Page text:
Sunday, September 25, 2016

Mojave Megaphone - The Easy Way

I get a lot of visitors to this blog reading my posts about the Mojave Megaphone.  I've described two routes to the megaphone: the normal route from I-15 along the railroad, via the old town site of Crucero, and the very dangerous route from the west.  This Google map is centered on the megaphone.  

So I decided to visit the Megaphone taking a new route.  The easiest route.  It's a 20 mile drive up a dirt road leaving the pavement at Ludlow, CA.  It takes about an hour and 15 minutes.  Less if you don't stop to take photos along the way.

It can be a tough drive.  That road is sometimes in terrible condition.  On the best days, the worst part is the washboard stretch running for about 5 miles after leaving I-40 that seems to rattle your car apart.  On the worst days, the road is muddy, rutted and partly under water as you pass Broadwell [not so] Dry Lake.  Those conditions require high ground clearance and 4WD.  If the conditions are dry, then you can drive this route in almost any car with a ground clearance of 7+ inches.  Years ago I did it in an Acura MDX.

Today, the conditions were sandy.  There was a couple mile stretch starting about 1 mile north of Ludlow where the loose sand was 5 to 8 inches deep.  It bogged me down to 12 mph, but I never had to use low range.

My "blizzard pearl" paint job seems to glow in the morning sun.

I stopped to take some photos from the playa.

After about 12.5 miles, you reach the intersection with a powerline road.  I've driven that road toward the northeast.  That's a great drive.  Parts of it are quite challenging.  On my return today, I'll turn to the southwest on that road.  That section is easy and very scenic.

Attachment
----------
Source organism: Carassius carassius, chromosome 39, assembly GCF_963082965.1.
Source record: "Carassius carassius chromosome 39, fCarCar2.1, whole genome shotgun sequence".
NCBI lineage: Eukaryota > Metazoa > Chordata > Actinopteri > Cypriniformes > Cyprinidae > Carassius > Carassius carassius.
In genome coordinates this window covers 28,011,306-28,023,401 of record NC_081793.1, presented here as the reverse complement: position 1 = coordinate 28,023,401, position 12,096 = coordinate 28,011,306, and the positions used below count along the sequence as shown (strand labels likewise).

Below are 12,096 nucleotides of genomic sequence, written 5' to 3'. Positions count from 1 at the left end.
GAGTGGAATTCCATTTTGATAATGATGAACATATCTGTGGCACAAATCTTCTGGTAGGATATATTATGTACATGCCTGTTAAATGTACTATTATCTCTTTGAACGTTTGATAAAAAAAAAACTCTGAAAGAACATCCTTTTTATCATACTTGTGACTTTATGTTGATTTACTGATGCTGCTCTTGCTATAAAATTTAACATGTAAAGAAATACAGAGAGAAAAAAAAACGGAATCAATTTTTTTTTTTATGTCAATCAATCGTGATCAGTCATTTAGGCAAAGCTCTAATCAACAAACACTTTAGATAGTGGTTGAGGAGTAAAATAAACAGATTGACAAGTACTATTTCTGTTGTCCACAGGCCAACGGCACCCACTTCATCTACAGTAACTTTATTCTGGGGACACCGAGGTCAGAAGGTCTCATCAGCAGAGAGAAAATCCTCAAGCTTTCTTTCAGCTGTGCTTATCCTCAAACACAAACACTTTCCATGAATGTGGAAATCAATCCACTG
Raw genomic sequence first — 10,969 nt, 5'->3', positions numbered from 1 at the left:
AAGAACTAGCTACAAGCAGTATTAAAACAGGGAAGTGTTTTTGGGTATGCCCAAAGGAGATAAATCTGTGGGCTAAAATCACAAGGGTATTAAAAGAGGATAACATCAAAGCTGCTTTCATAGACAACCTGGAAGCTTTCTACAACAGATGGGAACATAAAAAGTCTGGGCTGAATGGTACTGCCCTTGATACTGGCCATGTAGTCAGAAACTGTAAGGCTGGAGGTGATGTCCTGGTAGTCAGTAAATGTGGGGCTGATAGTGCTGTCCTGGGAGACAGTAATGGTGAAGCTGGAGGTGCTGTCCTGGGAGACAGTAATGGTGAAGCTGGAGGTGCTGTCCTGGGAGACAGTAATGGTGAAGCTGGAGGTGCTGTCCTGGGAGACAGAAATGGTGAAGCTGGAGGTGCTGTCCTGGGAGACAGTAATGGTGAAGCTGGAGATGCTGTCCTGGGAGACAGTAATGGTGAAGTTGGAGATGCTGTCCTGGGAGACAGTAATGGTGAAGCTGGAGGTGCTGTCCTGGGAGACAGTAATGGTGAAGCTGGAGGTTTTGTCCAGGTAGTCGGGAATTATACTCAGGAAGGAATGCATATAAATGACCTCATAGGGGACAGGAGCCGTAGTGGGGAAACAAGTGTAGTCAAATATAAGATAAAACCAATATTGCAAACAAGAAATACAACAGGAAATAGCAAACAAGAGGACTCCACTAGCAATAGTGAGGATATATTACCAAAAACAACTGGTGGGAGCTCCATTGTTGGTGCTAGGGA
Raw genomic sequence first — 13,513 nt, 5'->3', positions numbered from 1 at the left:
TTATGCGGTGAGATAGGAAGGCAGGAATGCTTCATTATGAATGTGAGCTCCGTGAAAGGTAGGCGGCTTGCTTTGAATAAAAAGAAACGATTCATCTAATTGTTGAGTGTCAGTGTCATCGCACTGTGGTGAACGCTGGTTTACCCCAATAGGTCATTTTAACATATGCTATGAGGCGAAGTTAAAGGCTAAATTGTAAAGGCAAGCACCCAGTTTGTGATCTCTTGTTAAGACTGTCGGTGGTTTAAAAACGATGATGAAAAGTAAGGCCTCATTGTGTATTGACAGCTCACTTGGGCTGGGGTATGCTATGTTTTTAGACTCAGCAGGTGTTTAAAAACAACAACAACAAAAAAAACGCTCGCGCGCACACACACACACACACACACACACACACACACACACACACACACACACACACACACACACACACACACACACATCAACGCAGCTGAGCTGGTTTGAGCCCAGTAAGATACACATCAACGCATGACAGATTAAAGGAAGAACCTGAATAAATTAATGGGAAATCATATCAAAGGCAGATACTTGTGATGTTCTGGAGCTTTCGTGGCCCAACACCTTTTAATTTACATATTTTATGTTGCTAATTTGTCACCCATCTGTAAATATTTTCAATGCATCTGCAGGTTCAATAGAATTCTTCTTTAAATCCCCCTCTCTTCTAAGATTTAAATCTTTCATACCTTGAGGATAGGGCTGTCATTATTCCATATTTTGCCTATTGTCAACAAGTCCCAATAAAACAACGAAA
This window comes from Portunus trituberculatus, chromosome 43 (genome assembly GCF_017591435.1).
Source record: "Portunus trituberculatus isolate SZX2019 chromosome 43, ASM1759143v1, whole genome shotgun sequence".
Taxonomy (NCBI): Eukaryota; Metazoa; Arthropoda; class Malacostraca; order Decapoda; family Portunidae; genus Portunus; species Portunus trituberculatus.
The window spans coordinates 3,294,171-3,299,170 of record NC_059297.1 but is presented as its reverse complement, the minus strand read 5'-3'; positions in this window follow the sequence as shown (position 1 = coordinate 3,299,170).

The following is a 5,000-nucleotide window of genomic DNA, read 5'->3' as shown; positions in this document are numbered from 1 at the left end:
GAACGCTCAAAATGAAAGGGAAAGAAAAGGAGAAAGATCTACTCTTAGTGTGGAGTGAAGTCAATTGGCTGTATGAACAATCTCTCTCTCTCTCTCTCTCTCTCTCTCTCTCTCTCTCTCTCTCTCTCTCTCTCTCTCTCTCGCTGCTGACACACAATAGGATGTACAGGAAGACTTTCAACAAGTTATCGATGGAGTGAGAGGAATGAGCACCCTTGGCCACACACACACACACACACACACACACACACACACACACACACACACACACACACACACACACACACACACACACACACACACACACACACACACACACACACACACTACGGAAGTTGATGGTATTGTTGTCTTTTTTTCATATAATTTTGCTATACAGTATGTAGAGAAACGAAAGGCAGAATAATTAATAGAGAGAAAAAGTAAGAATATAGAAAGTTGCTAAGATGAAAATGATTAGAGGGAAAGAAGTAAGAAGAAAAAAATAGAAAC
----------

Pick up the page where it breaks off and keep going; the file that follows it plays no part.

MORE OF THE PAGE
Further north, there are some kooks that seem to live out here.  I don't think they're meth labs.  But they're probably armed.

When you reach this dip in the road, you're almost there.

Soon you'll see the megaphone atop a short ridge on the left.  When you reach the 2 trees, then you can turn off the main road and follow the road to the right to reach Mesquite Spring.  This map is centered on the spring.

As always, I did not drink the water from Mesquite Spring.  Actually, I couldn't find any exposed spring water as I had in the past.  The old bathtub has seen better days.

The rocks behind the spring have petroglyphs.  On this visit, I spent some time inspecting the nearby rocks looking for any additional petroglyphs.  I didn't find any.

The old charcoal kilns are still there.  You can see the megaphone in the distance atop the ridge.

There's a nice parking area close to the ridge.

I didn't hike to the top this time.  Here's some photos from below.

Returning to I-40, I turned right onto the powerline road heading southwest.  That way I could avoid the sandy section just north of Ludlow.  I like this stretch of powerline road.  It's very scenic.  

On one trip along this road, I almost stepped on a rattlesnake when I got out of the car to take photos of the landscape.  You've been warned.

I hiked up a hill to get a good view.

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